After the housing market’s surprise rebound in January, 30-year mortgage rates have risen to nearly 7%, cooling things back off. Mortgage applications have slumped to a 28-year low.
“We are encouraged by what we’ve seen across our footprint over the past month and a half,” Chief Executive Officer Doug Yearley told investors. “With the traditional spring selling season upon us and consumer confidence improving, buyers are coming off the sidelines.”
How can that be possible? Toll’s experience underscores a growing divide between the existing- and new-home markets: For buyers brave enough to proceed despite 2023’s high-rates, new construction is becoming the only game in town. January was the strongest month for new home sales in the US since March 2022.
Historically, existing-home sales far outpace purchases of new homes. It’s hard to identify a recent year in the housing market that could be called normal, but in 2017 around 5.5 million existing homes were sold in the US compared with around 600,000 new homes — that would make the existing-home market roughly nine times bigger than the market for new homes.
There are 85 million owner-occupied housing units in the US, so generally it’s easier to find an existing home to buy than a newly built one, particularly in the parts of the country that no longer do much in the way of building.
But two things have changed over the past year. First, soaring mortgage rates have made homes less affordable, which has led to a slump in demand. And second, the millions of homeowners who locked in low mortgage rates over the last decade either can’t afford or don’t want to give up their cheap loans, which has led to a slump in the supply of houses for sale.
There was a brief period last summer when supply was rising, particularly in some of the Western metros that boomed the most during the pandemic — places like Boise, Phoenix and Las Vegas. Over the past several months, though, that supply has slowed to a trickle. I’ve got a couple theories for what happened: 1) When the market slowed in the spring and summer of 2022, there was a one-time boost of supply as owners like iBuyers and speculators decided to sell before any large downturn could materialize; and 2) once those homes washed out of the pipeline, remaining owners are those with low mortgage rates who have no intention of selling when prices have fallen below their record highs, and especially when they would be stuck with a much higher rate if they had to obtain a new mortgage on another home.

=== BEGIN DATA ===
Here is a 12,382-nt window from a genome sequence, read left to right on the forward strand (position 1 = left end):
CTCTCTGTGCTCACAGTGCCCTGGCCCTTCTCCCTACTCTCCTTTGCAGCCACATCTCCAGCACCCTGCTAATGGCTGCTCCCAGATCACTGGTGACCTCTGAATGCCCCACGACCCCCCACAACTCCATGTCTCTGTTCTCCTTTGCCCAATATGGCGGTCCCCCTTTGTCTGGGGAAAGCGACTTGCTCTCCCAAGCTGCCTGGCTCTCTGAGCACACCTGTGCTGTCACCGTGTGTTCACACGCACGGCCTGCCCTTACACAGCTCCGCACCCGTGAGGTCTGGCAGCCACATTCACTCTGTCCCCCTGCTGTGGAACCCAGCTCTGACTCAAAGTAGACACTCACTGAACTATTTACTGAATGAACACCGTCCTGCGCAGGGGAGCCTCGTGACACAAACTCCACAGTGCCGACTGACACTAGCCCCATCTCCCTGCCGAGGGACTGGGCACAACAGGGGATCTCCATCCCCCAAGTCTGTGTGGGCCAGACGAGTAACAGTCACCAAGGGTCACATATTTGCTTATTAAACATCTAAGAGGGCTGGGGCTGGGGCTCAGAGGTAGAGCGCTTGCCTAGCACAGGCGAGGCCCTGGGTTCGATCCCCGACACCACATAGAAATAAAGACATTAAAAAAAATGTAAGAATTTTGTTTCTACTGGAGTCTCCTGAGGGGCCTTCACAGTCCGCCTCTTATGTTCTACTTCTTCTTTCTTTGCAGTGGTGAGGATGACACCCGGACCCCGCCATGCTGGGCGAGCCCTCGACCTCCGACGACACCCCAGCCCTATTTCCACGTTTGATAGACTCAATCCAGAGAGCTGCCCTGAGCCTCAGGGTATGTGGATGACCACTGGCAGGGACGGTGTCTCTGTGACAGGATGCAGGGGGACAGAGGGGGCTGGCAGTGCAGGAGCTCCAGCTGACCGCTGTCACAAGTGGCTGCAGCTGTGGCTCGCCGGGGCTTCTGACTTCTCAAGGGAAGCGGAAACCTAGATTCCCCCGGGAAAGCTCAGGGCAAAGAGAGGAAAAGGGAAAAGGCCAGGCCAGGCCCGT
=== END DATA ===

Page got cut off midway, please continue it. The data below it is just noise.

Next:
Enter the homebuilders. Unlike a homeowner who can choose to hold onto their house until the market becomes more favorable, builders are in the business of building and selling homes regardless of the interest rate or housing environment. So if there’s a dearth of resale inventory for existing homes, that just means less competition. Good news for builders!
Builders can also get creative with incentives and floor plans to help buyers with affordability, whether that’s cutting prices, building smaller homes or offering to buy down mortgage rates for a period of time to provide some relief on the rates front.
That means there is at least the potential of 2023 being a year where overall housing demand is down because mortgage rates stick closer to 7% than 6%, while the much-smaller new home market actually grows as builders provide more options for people who are able and willing — or maybe forced by circumstances — to move ahead with buying a home.
Ironically for the Federal Reserve, this is a situation where cooling off the housing market overall could make inflation worse. Building homes is inherently inflationary as it involves securing land and building materials and hiring construction workers. So if the Fed’s goal is to use higher interest rates to weaken a primary channel of inflation, the current dynamic doesn’t seem to work in its favor.
But that’s where we’re headed. There will be some Americans who want to buy homes even if affordability remains a challenge, and if the only homes on the market are new construction, then that’s where the sales are going to happen, helping keep this segment of the industry going strong.
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This column does not necessarily reflect the opinion of the editorial board or Bloomberg LP and its owners.
Conor Sen is a Bloomberg Opinion columnist. He is founder of Peachtree Creek Investments.
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